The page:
CONTENTSForeword by Ruth Ozeki Milk (2004) by Tamaki DaidoA teenage girl offers a frank, humorous and touching commentary on her life as she goes through three years of high school, touching on friendships, family and her emerging sexuality.Tamaki Daido won the Akutagawa Prize in 2002 for her novel Shoppai Doraibu.Inside (2004) by Rio ShimamotoThe story of a teenage girl's first sexual relationship, against the backdrop of her parents' divorce..Rio Shimamoto was born in 1983. She was nominated for the Akutagawa Prize in 2004 at the age of twenty.Piss (1997) by Yuzuki MuroiThe sexually explicit story of a twenty-year-old prostitute who maintains her optimism and will to survive despite callous treatment at the hands of her boyfriend and clients.Yuzuki Muroi is a prolific, popular and outspoken essayist, novelist and TV commentator.My Son's Lips (2000) by Shungiku UchidaThe humorous tale of a harassed working mother struggling to maintain her identity as a woman amid the absurdly trivial demands of everyday domestic life.Shungiku Uchida is a popular novelist and manga artist, who shocked Japan in 1993 with the publication of the novel Father Fucker, a harrowing story of domestic sexual abuse that became a bestseller.Fiesta (2001) by Amy YamadaA sophisticated psychological portrait of the sexual desire of a repressed woman.Amy Yamada is a bestselling author with several works translated into English, including Trash, published by Kodansha America in 1995 and the forthcoming Bedtime Eyes from St. Martin's. Fans of Yamada's earlier work will be interested to see how she has matured as a writer.Her Room (2003) by Chiya FujinoThe subtle and powerful story of the relationship between two women, one divorced and one single.Chiya Fujino is a transexual. She won the Akutagawa Prize in 1999 for her novel Yoru no Yakusoku.The Unfertilized Egg (2004) by Junko HasegawaA hard-hitting, wryly humorous portrait of the life of a 36-year-old single woman who suddenly realizes that time is running out if she wants to have a baby.Junko Hasegawa is a well-known essayist. This story is taken from Hatsuga, her first collection of fiction.The Shadow of the Orchid (1998) by Nobuko TakagiA fifty-year-old woman resents the relationship between her doctor husband and a beautiful young cancer patient. When the girl dies, the husband brings home the gaudy, powerfully scented orchid that had been on her bedside table. In the suffocating presence of the orchid, the woman has an imaginary conversation with the dead girl.Nobuko Takagi is a well-known novelist who has won many literary prizes, including the Akutagawa Prize in 1984. Despite the fact that she is a highly respected member of the Japanese literary establishment, this is the first time she has been published in English.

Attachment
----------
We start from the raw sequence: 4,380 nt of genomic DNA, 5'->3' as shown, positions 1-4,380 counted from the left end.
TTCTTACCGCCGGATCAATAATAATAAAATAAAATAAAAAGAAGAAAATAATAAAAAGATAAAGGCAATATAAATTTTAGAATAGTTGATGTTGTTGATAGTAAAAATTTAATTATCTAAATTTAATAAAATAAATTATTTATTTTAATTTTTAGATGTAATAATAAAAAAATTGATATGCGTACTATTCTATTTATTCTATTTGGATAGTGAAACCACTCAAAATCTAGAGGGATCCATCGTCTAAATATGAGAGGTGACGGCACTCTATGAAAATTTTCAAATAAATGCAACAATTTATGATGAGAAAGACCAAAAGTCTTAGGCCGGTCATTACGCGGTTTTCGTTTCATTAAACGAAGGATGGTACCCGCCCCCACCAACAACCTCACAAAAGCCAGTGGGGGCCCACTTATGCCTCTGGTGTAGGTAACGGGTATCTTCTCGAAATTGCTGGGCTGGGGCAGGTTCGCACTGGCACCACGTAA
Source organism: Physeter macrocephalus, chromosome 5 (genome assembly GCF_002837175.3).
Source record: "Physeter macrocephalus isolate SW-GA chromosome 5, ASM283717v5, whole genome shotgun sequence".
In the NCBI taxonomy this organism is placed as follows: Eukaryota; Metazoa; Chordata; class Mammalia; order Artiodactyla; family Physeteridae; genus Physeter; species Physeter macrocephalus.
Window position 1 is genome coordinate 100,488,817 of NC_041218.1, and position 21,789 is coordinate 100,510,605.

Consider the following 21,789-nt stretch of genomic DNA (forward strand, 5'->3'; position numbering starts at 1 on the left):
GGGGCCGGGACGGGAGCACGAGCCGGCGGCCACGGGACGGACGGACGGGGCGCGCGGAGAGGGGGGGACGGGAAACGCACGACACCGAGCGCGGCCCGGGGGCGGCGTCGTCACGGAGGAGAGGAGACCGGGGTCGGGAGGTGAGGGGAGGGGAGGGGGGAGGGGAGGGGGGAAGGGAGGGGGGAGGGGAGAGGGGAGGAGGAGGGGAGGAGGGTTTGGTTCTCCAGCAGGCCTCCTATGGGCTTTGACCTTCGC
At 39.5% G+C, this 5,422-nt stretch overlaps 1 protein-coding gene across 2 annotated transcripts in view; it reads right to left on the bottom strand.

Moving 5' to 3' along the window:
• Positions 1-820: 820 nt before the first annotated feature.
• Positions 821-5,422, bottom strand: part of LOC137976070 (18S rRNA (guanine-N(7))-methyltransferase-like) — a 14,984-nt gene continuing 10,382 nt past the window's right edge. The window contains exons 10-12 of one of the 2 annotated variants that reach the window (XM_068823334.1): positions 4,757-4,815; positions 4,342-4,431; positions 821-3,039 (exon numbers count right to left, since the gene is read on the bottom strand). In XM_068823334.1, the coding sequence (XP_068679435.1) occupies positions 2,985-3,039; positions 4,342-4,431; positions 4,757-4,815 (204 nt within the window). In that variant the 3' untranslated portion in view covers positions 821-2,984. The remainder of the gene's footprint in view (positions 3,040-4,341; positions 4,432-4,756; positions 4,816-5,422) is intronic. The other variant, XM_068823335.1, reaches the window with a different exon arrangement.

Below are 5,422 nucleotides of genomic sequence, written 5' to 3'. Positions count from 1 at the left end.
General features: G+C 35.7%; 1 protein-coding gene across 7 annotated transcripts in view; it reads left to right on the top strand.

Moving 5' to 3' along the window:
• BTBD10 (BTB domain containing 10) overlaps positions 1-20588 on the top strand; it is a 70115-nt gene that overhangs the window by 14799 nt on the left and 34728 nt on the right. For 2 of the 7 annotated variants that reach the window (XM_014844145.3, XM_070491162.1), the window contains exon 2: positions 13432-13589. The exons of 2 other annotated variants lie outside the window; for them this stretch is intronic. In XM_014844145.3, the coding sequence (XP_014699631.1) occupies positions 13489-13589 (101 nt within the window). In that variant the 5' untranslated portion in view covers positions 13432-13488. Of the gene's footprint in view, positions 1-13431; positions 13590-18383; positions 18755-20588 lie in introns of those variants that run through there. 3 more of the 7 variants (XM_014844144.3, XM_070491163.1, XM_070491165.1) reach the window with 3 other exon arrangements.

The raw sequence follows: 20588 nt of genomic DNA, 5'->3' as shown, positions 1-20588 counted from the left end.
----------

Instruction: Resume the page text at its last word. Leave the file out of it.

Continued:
Editorial Reviews

"The stories reflect the experiences of a wide diversity of Japanese women. . .The stories are, by turns, delicate and explicit, haunting and aggressive, tender and titillating, poignant and comical. They tackle everything from emerging sexuality, to love, abuse, perversion, motherhood, divorce, and finally death. And while diverse in their tone and content, what these eight stories share is a fearless and unsentimental narrative gaze that is fixed unblinkingly on the female experience in Japan today." - Ruth Ozeki, from the Foreword